Previously, the MINI was available with diesel versions of the Cooper and Cooper S, however these were removed from the line-up in 2018. 

MINI John Cooper Works

Taking the regular MINI Cooper S one step further is the MINI John Cooper Works (JCW). It pushes out 231hp and is capable of sprinting from 0-62mph in just 6.3 seconds, and is differentiated from other MINI models with several red exterior accents and model-specific trimmings inside for the seats and decorative elements.

2018 LCI facelift

January 2018 saw the arrival of a subtle facelift for the MINI - the brand calls its mid-life updates LCI. The engine range was tweaked with the One’s 1.2-litre dropped in favour of a larger 1.5-litre turbo producing 102hp. A new seven-speed DCT dual-clutch transmission replaced the old eight-speed unit in some engines, too.

Although the overall shape and style remained unchanged, it received changes to the interior, as well as revised front and rear lights. All cars came equipped with LED headlights as standard with the option to step up to dazzle-free Matrix LED ones. The rear lights were updated to a twee Union Jack design, which were designed to divide opinions.

Other highlights of the 2018 MINIs include the Yours Customised scheme, which allows the owner to buy personalised 3D-printed inserts for the dashboard and door sills, as well as unique graphics for the car’s puddle lights. Apple CarPlay and a concierge service were added as options to the infotainment system.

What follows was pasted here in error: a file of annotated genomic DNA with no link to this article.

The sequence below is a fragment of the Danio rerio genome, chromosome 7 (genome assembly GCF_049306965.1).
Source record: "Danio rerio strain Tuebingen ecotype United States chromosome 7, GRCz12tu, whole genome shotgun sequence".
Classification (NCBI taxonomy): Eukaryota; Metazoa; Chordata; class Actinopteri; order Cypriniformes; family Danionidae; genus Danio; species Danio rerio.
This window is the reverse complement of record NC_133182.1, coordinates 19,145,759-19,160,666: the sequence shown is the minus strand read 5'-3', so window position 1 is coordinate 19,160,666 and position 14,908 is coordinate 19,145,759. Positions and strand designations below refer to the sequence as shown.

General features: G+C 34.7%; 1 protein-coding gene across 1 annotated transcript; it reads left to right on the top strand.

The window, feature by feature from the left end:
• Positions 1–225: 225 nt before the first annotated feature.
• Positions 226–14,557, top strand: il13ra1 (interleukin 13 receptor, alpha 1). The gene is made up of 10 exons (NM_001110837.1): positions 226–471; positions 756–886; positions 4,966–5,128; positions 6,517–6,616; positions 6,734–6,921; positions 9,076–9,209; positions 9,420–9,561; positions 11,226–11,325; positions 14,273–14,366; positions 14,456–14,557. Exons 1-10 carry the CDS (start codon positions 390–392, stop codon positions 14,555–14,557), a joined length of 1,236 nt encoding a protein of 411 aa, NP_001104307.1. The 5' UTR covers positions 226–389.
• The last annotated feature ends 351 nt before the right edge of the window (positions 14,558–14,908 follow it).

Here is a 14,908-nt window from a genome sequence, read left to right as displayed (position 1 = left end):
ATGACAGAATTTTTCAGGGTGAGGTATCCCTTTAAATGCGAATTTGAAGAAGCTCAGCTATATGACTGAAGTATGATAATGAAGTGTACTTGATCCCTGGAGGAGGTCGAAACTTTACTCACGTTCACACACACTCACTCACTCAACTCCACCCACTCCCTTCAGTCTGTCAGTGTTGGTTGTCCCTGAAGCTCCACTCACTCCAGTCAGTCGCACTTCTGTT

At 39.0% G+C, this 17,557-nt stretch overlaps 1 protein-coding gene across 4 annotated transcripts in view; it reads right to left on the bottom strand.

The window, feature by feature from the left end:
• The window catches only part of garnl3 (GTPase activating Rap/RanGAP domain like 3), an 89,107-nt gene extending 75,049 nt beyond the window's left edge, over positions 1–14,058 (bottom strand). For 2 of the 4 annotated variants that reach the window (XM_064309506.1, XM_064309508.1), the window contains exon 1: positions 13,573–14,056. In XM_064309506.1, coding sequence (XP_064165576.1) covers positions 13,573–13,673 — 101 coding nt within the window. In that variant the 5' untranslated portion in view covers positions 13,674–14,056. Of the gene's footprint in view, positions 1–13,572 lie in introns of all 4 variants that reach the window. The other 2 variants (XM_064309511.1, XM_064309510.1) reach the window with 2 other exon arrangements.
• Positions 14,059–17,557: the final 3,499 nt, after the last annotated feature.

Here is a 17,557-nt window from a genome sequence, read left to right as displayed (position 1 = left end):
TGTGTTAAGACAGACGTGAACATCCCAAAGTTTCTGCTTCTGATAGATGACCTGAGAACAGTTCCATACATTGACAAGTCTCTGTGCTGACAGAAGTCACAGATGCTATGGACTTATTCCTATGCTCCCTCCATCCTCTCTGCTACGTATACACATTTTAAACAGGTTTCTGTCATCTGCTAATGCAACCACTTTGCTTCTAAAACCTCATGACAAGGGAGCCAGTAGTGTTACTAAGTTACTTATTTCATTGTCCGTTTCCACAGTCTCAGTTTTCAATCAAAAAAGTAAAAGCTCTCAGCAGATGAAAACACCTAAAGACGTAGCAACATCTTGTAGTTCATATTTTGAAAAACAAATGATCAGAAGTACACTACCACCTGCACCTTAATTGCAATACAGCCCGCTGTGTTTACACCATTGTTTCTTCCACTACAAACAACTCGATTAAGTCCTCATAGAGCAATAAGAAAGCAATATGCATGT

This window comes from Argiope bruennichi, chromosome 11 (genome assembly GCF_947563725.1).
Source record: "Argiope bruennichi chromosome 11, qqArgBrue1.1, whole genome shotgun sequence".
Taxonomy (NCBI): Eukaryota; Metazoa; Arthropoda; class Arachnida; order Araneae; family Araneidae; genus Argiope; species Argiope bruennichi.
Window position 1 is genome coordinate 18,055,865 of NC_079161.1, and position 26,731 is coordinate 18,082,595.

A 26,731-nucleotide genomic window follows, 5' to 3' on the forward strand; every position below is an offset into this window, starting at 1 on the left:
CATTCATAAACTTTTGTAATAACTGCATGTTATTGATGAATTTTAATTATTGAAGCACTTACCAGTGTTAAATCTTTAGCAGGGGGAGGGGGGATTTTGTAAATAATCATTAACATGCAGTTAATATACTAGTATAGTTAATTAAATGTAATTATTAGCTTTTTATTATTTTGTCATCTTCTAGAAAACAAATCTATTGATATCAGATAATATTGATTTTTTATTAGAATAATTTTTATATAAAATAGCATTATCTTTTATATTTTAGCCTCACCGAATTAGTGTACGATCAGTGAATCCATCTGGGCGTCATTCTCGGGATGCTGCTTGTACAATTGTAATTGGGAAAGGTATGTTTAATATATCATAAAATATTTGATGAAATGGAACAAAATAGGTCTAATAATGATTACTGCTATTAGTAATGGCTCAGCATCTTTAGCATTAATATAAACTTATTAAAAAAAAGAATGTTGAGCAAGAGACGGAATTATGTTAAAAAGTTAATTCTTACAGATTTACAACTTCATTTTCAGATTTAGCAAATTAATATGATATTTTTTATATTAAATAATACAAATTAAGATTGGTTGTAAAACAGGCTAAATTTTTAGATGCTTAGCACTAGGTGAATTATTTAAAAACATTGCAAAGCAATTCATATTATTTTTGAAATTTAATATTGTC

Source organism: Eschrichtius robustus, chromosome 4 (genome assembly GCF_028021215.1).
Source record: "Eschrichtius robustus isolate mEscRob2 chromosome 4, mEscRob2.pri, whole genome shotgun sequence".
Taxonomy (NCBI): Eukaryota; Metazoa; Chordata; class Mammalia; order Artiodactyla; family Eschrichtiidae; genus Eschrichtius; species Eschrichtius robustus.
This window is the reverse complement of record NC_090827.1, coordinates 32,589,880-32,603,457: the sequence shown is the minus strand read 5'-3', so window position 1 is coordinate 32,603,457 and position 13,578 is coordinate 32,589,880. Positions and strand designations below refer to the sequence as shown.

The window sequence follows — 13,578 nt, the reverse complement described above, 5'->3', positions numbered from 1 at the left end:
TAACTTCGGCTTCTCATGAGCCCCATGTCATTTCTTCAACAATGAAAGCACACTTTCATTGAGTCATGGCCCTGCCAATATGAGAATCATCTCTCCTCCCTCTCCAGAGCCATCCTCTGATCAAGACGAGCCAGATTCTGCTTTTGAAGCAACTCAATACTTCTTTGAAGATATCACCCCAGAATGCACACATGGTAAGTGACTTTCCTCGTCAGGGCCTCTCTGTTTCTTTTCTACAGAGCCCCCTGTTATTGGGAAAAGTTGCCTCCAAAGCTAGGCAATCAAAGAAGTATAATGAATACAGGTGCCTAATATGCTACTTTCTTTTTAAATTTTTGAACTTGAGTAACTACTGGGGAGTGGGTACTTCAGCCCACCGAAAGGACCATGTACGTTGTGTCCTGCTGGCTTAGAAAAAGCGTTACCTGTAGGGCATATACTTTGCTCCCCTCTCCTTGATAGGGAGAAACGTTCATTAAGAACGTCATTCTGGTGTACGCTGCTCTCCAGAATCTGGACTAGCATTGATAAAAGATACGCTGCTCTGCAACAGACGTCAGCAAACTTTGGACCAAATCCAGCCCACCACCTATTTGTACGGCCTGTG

MINI 60 Years Edition

To celebrate 60 years since the launch of the original 1959 Mini, a special 60 Years Edition joined the range, limited to a production run of 500 cars. To set it apart from other models, it features a new British Racing Green paintjob with black roof, mirror caps and exterior trim details, unique alloy wheels, and leather interior in what MINI calls Dark Cacao. In terms of kit, the Comfort Plus Pack and Navigation Plus Pack are fitted as standard, with LED spotlights on the front grille added as well. 

MINI Hatchback rivals

Alfa Romeo
Mito
3 out of 5 3.0